Rex Goreleigh

Get to know the “Circle of Black Artists”: Rex Goreleigh

Rex Goreleigh founded the Studio-on-the-Canal in Princeton, New Jersey in 1955 when its predecessor, Princeton Group Arts, of which he had been director, closed. Studio-on-the-Canal provided arts classes for the community, particularly for children. James Wilson Edwards and Hughie Lee-Smith consistently taught at the Studio and partnered with Goreleigh in many ways. Selma Burke came twice a week from New Hope, Pennsylvania, to teach adult classes at Princeton Group Arts and probably continued to teach at Studio-on-the-Canal. In addition to classes in the arts, Goreleigh organized a constant flow of exhibitions that gave local artists the opportunity to show their work and provided festive opportunities for members of the community to get together. The studio, like the Princeton Arts Group, served a multi-racial cross section of Princeton-area residents interested in making and looking at art. From the mid-1950s to the late 1960s, it was the primary art center in Princeton for art classes and art exhibitions of local artists.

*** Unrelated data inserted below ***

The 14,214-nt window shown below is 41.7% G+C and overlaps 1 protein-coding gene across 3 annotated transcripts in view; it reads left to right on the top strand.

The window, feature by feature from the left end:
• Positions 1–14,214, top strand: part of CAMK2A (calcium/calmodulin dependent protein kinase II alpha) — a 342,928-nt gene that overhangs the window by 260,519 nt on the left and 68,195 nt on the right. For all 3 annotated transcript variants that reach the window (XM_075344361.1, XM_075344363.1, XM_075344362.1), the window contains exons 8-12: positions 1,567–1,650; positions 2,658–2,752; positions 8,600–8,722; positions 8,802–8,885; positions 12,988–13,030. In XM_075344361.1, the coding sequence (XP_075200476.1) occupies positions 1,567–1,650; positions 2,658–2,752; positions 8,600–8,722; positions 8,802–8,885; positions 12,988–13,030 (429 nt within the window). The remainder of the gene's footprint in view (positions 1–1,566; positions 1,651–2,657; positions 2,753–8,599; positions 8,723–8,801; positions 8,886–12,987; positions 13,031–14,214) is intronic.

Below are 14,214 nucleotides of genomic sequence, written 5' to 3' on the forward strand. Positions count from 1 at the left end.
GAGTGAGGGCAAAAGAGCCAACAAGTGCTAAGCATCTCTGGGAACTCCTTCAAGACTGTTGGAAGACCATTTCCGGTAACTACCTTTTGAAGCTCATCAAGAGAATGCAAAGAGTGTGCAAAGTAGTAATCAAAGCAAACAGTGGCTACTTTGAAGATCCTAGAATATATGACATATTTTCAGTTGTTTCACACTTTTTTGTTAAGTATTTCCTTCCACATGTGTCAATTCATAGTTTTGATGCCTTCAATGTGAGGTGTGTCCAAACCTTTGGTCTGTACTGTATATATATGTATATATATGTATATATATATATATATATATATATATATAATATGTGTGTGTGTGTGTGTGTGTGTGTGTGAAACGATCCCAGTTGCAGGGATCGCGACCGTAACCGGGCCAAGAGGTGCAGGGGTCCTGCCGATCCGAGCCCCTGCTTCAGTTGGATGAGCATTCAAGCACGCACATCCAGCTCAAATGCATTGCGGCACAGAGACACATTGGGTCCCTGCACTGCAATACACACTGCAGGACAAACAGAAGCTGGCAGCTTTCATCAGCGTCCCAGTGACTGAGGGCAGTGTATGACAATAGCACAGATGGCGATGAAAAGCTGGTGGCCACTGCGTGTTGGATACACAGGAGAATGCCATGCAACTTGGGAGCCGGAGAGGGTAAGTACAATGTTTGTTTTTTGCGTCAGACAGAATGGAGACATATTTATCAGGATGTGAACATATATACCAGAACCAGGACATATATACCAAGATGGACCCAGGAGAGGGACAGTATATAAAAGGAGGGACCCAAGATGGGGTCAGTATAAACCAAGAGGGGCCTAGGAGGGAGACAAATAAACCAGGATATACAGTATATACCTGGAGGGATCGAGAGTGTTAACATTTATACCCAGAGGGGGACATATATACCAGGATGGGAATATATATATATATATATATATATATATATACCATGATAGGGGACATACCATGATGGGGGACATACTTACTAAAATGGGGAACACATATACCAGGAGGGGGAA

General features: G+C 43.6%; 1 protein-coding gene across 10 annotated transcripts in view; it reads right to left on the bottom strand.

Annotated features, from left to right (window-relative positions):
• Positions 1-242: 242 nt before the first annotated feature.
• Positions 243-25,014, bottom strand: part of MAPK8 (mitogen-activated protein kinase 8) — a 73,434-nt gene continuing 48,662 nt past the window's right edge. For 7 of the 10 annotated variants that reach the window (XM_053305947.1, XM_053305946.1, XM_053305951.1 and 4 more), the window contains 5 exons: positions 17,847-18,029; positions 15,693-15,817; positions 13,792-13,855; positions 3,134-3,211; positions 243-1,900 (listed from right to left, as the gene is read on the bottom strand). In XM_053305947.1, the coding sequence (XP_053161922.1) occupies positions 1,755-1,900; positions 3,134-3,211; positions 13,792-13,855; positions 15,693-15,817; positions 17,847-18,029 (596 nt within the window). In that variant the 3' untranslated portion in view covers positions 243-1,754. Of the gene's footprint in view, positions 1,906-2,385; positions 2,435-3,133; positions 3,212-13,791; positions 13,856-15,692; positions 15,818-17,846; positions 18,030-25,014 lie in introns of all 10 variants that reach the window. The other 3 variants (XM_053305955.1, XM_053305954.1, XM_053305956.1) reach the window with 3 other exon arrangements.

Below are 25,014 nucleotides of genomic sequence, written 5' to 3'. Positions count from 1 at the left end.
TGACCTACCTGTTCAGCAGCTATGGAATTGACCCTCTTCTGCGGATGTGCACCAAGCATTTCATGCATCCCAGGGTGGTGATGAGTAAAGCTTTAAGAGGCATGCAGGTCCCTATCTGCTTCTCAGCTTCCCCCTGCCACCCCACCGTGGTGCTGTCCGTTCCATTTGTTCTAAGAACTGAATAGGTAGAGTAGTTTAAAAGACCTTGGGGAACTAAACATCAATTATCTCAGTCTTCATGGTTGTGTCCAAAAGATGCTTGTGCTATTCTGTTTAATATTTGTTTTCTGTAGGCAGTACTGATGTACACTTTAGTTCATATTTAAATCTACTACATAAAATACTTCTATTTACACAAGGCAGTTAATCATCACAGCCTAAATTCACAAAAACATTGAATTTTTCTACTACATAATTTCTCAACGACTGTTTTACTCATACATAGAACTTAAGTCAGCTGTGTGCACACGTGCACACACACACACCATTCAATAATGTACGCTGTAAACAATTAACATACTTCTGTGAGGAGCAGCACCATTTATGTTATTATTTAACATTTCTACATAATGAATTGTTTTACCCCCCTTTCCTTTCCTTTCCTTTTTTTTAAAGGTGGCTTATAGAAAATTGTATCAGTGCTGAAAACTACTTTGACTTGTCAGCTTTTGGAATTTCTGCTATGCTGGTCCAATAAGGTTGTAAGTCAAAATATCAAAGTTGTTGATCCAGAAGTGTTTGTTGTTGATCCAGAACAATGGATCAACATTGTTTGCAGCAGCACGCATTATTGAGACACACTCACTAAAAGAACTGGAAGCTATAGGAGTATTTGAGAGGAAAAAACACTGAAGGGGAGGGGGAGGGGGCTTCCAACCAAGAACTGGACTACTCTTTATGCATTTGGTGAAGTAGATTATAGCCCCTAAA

Before arriving in New Jersey, Goreleigh was known for his time as director of the South Side Community Art Center in Chicago. His success there brought him to Princeton in 1947 when a group of Princeton professors, along with members of the Jewish and Quaker congregations in Princeton, concluded that an arts center would bring the Black and white communities in Princeton together and hired Goreleigh to direct the short-lived Princeton group arts.

As an artist, Goreleigh received his education in New York at the Art Students League. He was influenced in the development of his art practice by meeting Mexican muralist Diego Rivera and American artists like Ben Shahn, who were working on projects sponsored by the Works Progress Administration/Federal Art Project (WPA/FAP), established by the federal government to provide employment for artists during the great depression of the 1930s.